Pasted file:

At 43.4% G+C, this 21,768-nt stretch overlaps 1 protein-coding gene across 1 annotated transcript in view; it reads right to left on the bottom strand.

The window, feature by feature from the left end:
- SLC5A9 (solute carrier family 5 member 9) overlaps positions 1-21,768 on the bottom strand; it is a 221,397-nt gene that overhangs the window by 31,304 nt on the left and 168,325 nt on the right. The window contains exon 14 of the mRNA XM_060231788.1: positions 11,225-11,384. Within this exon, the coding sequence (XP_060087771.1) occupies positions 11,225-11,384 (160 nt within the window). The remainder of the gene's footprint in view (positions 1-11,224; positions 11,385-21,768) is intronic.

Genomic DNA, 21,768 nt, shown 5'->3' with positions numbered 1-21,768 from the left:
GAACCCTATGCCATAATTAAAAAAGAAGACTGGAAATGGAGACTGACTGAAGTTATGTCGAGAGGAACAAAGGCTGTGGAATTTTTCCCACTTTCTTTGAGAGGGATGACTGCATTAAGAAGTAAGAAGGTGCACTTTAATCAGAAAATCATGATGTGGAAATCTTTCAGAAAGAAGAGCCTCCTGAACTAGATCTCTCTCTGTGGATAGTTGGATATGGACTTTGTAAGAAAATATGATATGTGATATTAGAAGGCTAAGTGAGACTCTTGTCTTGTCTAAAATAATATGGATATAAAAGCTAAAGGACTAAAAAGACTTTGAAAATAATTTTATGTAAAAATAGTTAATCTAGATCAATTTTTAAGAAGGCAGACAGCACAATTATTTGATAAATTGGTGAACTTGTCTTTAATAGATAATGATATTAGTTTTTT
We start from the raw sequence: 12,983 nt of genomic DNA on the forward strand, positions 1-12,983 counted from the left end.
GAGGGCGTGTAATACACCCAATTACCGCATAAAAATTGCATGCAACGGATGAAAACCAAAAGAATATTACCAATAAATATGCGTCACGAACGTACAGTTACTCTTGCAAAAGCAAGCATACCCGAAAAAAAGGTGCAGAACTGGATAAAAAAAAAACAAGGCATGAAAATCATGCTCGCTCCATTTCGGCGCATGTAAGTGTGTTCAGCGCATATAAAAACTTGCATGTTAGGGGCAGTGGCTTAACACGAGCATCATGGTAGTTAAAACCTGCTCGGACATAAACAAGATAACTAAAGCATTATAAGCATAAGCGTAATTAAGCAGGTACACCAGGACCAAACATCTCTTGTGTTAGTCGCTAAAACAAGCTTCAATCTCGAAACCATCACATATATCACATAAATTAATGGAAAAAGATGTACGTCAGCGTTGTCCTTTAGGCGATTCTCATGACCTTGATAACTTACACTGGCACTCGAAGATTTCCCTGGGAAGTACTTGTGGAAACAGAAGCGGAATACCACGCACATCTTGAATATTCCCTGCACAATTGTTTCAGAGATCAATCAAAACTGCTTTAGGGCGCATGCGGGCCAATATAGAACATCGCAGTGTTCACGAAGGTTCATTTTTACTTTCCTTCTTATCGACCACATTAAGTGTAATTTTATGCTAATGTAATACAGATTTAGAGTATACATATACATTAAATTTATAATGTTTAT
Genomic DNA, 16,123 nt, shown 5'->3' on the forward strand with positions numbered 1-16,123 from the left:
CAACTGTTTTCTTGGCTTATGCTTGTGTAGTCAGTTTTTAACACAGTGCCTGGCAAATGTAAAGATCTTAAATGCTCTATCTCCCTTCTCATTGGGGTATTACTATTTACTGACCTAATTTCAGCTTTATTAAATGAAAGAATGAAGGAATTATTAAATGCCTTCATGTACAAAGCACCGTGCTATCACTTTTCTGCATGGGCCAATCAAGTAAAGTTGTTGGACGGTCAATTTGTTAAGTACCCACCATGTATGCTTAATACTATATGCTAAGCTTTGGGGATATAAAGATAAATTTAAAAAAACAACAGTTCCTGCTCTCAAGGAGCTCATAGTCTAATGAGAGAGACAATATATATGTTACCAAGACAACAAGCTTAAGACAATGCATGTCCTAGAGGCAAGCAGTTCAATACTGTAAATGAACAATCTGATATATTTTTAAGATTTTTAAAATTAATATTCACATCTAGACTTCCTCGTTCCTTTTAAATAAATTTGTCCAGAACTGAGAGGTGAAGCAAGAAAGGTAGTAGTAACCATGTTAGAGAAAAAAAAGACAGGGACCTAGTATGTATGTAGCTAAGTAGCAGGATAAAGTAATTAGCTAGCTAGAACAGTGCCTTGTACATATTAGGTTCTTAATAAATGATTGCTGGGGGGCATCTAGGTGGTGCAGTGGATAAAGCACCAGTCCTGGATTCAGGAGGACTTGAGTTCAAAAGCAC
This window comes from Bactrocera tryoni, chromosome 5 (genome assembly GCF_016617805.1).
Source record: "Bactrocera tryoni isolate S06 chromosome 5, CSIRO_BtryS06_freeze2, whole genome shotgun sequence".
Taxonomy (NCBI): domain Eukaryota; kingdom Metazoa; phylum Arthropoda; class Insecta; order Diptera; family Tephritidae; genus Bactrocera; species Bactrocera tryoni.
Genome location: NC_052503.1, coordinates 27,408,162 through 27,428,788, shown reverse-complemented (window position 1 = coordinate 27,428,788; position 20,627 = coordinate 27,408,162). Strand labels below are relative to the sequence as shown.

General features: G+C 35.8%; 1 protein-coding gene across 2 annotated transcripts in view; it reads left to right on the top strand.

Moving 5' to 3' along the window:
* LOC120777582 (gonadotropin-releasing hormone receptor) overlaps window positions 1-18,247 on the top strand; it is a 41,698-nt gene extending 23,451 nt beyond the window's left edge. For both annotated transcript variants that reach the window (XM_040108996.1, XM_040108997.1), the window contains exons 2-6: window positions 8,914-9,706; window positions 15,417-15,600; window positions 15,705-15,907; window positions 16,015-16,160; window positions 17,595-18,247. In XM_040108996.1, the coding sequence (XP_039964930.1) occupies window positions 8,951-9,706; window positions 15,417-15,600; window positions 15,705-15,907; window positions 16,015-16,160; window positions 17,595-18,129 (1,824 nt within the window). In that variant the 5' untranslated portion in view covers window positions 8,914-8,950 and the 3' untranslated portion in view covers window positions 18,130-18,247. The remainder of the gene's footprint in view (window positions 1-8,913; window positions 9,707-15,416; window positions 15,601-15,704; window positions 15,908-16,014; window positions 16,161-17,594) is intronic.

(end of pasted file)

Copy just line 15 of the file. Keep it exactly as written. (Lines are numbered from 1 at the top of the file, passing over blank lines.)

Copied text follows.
Moving 5' to 3' along the window: